Union of 1% Same as Those of Other 99%

You can spend this Monday holiday relaxing or you can delve into the 469-page, 46-exhibit independent report of the internal shortcomings of the National Basketball Players Association and its executive director, Billy Hunter.

I’ve mentioned this situation before, because it illustrates that multimillionaires have just as little interest in the daily operations and decision-making of their union’s officers as do – oh, let’s say – teachers. The NBPA report found no criminal wrongdoing, but it did not consist of a forensic financial audit, nor did it have the same investigative tools available to two other agencies reportedly involved in the matter – namely, the U.S. Attorney’s office and the U.S. Department of Labor. So this may not be the end of it.

The questions raised by the independent report will sound familiar to many of you: nepotism, sweetheart deals, unsubstantiated expenses, questionable investments, excessive accrued vacation pay, and other extravagances:

Over the past ten years, Mr. Hunter has spent more than $100,000 in Union funds to purchase luxury items as gifts for members of the Executive Committee. On some occasions, he gave presents such as alligator belts, gold cuff links and Louis Vuitton bags to members of the Committee, and he established a tradition of giving expensive watches (each costing more than $13,000) to NBPA Presidents when they retired from serving the Union. In June 2010, Mr. Hunter gave Derek Fisher a $22,000 Patek Philippe watch. At that time, Mr. Fisher was finishing the first year of a four-year term as President, and had not expressed plans to retire.

Some of Hunter’s duties were a bit unusual:

Hunter considers attending basketball games part of his work for the NBPA. He claimed:

You have to understand what my role is … it’s incumbent upon me as head of the union to be physically present for players to see me. They get energized off of that. I’ll go out there early, hang out in the locker room with them. I may stay after and go out with a couple of players.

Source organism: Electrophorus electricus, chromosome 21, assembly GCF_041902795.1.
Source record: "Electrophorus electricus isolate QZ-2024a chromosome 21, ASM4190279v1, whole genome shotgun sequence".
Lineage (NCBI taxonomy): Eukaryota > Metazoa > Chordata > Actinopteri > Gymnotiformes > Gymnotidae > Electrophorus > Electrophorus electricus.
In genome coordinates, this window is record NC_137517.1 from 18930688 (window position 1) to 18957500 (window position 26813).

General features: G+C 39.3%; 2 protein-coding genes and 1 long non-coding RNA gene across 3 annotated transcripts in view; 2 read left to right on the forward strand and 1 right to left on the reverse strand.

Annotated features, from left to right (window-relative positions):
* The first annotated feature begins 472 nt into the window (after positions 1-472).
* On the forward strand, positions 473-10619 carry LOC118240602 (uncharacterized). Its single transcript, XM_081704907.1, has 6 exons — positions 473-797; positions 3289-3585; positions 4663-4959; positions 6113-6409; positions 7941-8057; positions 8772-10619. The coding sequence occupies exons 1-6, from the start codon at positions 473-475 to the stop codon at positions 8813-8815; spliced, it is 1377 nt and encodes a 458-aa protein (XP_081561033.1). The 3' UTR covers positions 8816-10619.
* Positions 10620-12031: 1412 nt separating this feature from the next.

Hunter said that he counted any day in which he worked more than four hours as a work day, including a day in which his sole Union business consisted of attending a basketball game and visiting with players. Hunter further stated that he has the “luxury” of traveling anywhere in the country to attend any game of his choosing. Thus, for example, if Hunter flies to the West Coast for a game, he counts the days on which he travels and attends the game as work days, even if he does no other work on those days (though Hunter claimed that he often worked during flights).

In addition, Hunter believes that attending social events where NBA players congregate qualifies as work. For instance, he considered it official business to attend a reception to celebrate the renewal of Theo Ratliff’s wedding vows in July 2008 and a birthday party for Chris Paul in May 2010.

My favorite part has to do with Hunter’s half-baked schemes for investments of union funds and investment “opportunities” for players:

In addition to evaluating potential investments for the Union, Hunter has served as a conduit for third parties who want to pitch investment ideas to NBA players. By his own admission, Hunter does little to screen these ideas before sending them on to Union members. A review of his email records shows that he has passed along suggestions or requests for investments in, among other things, a video game, real estate, financial products and a Congolese airline.

Those of us without the financial expertise of Hunter might think twice about tacitly endorsing an investment in a Congolese airline, but Hunter’s vision knew no bounds. One of his many ideas involved a joint venture with a Chinese business concern:

“If our intent is to introduce African-American culture into China, it is only appropriate that we establish a chain of soul food restaurants. Having visited China several times I know that Chinese people like many of the same foods consumed by African-Americans. The key difference is one of preparation.”

The auditors were impressed, asking Hunter if there were certain investments that are so risky they are not appropriate for a labor union to pursue. Hunter responded, “I disagree. You can’t limit it.”